3. LB Jason Williams
It is our opinion – and one shared by Linebackers Coach Hardy Nickerson – that Tampa Bay's depth at linebacker is notably better than it was a year before.
The most notable additions to that group are Carter and fourth-round draft pick Kwon Alexander. Both could end up starting along with David, though Danny Lansanah is sure to offer competition at least one if not both of those spots. The Bucs are hoping to field a starting trio of fast, athletic and rangy linebackers.
But that group could have impact beyond the starting lineup, as noted in the article linked above. There's a good chance that a deep linebacker group will form the core of the Buccaneers' special teams, and Williams is one of the reasons that is true. In just three games after being grabbed off waivers from Carolina, Williams recorded four special teams tackles, in the process making a very favorable impression on the Bucs' coaching staff. There is a reason, after all, that the club chose to re-sign Williams in 2015 while letting Dane Fletcher walk. The fact that Williams has some NFL starting experience surely doesn't hurt his cause.
4. TE Brandon Myers
As the Bucs head into the summer, their tight end corps looks very much like it did a year ago. The team traded second-year man Tim Wright during the 2014 draft after selecting Austin Seferian-Jenkins in the second round. There were no surprises in training camp and the Bucs went into the 2014 season with a trio of Seferian-Jenkins, veteran holdover Luke Stocker and free agency pick-up Brandon Myers.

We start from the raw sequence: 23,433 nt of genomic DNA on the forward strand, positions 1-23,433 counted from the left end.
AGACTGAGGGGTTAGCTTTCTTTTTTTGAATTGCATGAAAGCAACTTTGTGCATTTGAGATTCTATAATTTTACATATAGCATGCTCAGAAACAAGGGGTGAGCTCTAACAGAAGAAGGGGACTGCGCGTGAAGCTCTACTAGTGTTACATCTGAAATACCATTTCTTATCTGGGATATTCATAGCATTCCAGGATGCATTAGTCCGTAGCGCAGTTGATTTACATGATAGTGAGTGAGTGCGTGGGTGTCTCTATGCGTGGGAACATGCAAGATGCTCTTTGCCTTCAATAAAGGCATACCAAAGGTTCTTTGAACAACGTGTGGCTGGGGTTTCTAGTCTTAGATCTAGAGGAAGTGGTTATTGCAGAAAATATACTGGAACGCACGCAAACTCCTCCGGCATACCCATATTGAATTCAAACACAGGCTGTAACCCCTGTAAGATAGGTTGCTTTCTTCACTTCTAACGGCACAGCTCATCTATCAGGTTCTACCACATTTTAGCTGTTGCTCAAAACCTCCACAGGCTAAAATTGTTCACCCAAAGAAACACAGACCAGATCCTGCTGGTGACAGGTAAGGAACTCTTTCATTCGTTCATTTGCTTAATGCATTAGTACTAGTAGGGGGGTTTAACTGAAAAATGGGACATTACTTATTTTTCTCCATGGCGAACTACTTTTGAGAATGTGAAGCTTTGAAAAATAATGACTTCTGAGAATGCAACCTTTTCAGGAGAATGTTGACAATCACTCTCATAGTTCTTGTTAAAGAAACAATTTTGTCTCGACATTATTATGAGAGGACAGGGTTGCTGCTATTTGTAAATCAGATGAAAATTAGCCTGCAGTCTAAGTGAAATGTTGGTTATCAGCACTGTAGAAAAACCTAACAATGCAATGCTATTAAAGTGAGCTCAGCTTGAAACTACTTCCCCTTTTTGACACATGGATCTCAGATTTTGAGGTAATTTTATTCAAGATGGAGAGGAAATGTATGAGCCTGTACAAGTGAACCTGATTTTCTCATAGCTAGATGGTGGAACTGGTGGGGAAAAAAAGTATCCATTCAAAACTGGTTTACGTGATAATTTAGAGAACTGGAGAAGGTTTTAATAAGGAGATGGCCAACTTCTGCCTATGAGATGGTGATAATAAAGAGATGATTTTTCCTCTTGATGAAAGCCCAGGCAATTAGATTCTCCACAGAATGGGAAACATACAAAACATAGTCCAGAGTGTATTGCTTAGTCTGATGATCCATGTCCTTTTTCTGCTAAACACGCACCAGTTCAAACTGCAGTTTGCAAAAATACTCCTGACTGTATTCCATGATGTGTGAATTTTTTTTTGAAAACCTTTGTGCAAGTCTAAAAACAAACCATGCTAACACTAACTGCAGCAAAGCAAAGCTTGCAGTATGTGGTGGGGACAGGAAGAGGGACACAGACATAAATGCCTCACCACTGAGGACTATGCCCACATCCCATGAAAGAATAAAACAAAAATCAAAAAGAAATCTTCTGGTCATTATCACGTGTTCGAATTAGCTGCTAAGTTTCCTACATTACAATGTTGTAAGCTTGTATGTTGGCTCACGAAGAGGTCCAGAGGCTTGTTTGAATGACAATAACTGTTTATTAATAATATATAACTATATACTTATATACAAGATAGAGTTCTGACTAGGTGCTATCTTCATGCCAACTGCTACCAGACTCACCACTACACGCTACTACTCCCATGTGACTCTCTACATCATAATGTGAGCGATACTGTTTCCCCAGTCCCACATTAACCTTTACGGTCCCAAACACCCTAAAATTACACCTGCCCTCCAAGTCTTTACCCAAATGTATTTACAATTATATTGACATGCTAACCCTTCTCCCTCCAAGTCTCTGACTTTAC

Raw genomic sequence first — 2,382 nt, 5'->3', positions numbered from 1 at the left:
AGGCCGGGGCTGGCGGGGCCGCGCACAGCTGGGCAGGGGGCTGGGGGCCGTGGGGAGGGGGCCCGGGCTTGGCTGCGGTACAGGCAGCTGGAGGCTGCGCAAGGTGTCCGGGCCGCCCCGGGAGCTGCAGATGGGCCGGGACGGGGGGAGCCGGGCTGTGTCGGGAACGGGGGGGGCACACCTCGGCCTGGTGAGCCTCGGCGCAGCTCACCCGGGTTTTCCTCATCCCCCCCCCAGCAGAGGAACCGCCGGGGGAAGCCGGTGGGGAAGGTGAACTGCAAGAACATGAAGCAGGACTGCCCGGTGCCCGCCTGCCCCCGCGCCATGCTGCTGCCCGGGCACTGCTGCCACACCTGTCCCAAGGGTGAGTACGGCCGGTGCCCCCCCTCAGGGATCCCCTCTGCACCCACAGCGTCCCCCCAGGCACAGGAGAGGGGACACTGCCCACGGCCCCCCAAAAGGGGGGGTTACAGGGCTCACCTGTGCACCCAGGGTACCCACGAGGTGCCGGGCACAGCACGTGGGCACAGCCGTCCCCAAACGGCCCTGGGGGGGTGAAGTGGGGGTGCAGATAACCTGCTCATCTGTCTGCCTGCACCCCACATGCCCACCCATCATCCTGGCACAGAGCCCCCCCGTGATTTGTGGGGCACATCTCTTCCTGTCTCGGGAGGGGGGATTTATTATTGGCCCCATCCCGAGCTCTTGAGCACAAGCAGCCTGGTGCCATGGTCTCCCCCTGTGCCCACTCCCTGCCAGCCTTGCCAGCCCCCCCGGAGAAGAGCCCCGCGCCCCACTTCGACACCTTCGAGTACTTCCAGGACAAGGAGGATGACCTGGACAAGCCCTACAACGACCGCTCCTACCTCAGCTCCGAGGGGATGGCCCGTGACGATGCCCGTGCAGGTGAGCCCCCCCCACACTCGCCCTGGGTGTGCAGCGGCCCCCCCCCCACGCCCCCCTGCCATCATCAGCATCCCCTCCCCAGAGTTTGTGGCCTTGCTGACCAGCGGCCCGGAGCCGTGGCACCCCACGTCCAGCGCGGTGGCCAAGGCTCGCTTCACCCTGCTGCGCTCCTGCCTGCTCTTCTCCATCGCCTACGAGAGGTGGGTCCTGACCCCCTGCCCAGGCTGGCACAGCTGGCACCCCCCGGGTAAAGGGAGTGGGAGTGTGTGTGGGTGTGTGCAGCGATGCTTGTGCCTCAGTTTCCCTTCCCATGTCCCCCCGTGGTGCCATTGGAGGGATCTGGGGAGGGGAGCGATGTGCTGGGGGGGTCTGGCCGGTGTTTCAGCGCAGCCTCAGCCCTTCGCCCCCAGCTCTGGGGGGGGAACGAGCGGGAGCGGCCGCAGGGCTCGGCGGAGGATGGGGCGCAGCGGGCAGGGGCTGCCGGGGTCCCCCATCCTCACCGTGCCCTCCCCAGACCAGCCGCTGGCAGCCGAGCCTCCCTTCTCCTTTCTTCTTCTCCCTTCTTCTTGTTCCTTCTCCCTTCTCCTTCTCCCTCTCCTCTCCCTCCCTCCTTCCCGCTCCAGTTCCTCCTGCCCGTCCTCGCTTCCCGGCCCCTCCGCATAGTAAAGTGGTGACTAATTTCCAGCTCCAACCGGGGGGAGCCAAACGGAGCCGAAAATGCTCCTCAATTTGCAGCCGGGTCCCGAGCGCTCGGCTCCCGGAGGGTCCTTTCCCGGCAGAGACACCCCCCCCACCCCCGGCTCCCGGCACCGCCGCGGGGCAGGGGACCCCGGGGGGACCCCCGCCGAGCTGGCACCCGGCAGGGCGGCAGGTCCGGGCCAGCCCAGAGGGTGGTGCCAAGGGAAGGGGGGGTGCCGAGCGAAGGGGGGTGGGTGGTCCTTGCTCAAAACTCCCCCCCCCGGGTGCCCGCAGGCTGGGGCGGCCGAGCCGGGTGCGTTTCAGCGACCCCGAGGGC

There were some injury issues along the way, which prompted the Bucs to give some time to undrafted rookie Cameron Brate, and Brate is also still around in 2015. Another 2014 rookie, Taylor Sloat, spent some time on the team's practice squad last fall and is back for another shot this year.
It seems clear that the Buccaneers are hoping for a second-year breakout from Seferian-Jenkins, who fought through injuries as a rookie but showed flashes of big-play ability. Stocker, too, showed enough value in the last year of his original NFL contract, mostly as a blocker, to get a new deal in 2015. Given that neither of those two are proven NFL producers in the passing game, however, Myers stands as a potentially important part of the aerial attack. While he had a relatively modest 22 receptions in his first year as a Buccaneer, Myers is only a few seasons removed from a 79-catch season in Oakland and he has nearly 200 career grabs. Whether or not Seferian-Jenkins emerges as a serious weapon in the passing game, Myers could provide value as either a starter or a weapon in two-TE sets.
5. Kevin Pamphile
There are some players who provide significant value on a 53-man roster without ever seeing much playing time. If things go right for the Buccaneers in 2015, Pamphile could be such a player.
The 2014 fifth-round pick didn't see much playing time until the very end of his rookie campaign. Pamphile was inactive for seven of the first 13 contests and his two December starts technically came as a tight end in jumbo line sets. He played most of the season finale at right tackle and turned in a reasonably good performance.
Pamphile was at right tackle in that game because the usual starter at that position, Demar Dotson, was trying his hand at left tackle. With the drafting of Donovan Smith in the second round a month ago, Dotson appears headed back to the right side, where he has excelled for roughly three seasons. If the Bucs are right about Smith's potential on Winston's blind side, the two tackle positions will be set.
Still, it's important to have depth at every position, and offensive tackle is no different. Last year, the Buccaneers relied on veterans like Oniel Cousins to provide that depth; this year, that could fall to Pamphile.
The best photos from the first week of Organized Team Activities.